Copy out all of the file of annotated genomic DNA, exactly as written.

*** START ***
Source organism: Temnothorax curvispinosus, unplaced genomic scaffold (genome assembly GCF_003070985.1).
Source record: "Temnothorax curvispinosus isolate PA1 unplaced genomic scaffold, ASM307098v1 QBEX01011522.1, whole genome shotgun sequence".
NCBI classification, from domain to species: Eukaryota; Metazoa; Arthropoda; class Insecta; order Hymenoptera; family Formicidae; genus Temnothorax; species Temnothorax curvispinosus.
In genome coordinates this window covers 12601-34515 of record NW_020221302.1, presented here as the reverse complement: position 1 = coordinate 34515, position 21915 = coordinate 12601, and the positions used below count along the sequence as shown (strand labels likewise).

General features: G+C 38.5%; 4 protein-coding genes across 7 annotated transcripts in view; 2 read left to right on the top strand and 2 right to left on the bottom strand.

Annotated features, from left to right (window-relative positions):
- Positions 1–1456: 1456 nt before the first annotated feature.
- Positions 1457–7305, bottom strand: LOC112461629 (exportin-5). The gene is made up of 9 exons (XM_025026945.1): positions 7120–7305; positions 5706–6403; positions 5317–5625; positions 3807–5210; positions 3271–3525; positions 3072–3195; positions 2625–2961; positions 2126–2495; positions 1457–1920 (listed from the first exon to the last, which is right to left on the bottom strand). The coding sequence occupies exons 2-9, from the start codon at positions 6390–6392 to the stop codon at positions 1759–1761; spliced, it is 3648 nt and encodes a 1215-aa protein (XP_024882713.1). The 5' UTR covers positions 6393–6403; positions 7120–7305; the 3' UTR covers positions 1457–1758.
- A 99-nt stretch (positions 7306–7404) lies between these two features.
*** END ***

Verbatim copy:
Source organism: Temnothorax curvispinosus, unplaced genomic scaffold (genome assembly GCF_003070985.1).
Source record: "Temnothorax curvispinosus isolate PA1 unplaced genomic scaffold, ASM307098v1 QBEX01011522.1, whole genome shotgun sequence".
NCBI classification, from domain to species: Eukaryota; Metazoa; Arthropoda; class Insecta; order Hymenoptera; family Formicidae; genus Temnothorax; species Temnothorax curvispinosus.
In genome coordinates this window covers 12601-34515 of record NW_020221302.1, presented here as the reverse complement: position 1 = coordinate 34515, position 21915 = coordinate 12601, and the positions used below count along the sequence as shown (strand labels likewise).

General features: G+C 38.5%; 4 protein-coding genes across 7 annotated transcripts in view; 2 read left to right on the top strand and 2 right to left on the bottom strand.

Annotated features, from left to right (window-relative positions):
- Positions 1–1456: 1456 nt before the first annotated feature.
- Positions 1457–7305, bottom strand: LOC112461629 (exportin-5). The gene is made up of 9 exons (XM_025026945.1): positions 7120–7305; positions 5706–6403; positions 5317–5625; positions 3807–5210; positions 3271–3525; positions 3072–3195; positions 2625–2961; positions 2126–2495; positions 1457–1920 (listed from the first exon to the last, which is right to left on the bottom strand). The coding sequence occupies exons 2-9, from the start codon at positions 6390–6392 to the stop codon at positions 1759–1761; spliced, it is 3648 nt and encodes a 1215-aa protein (XP_024882713.1). The 5' UTR covers positions 6393–6403; positions 7120–7305; the 3' UTR covers positions 1457–1758.
- A 99-nt stretch (positions 7306–7404) lies between these two features.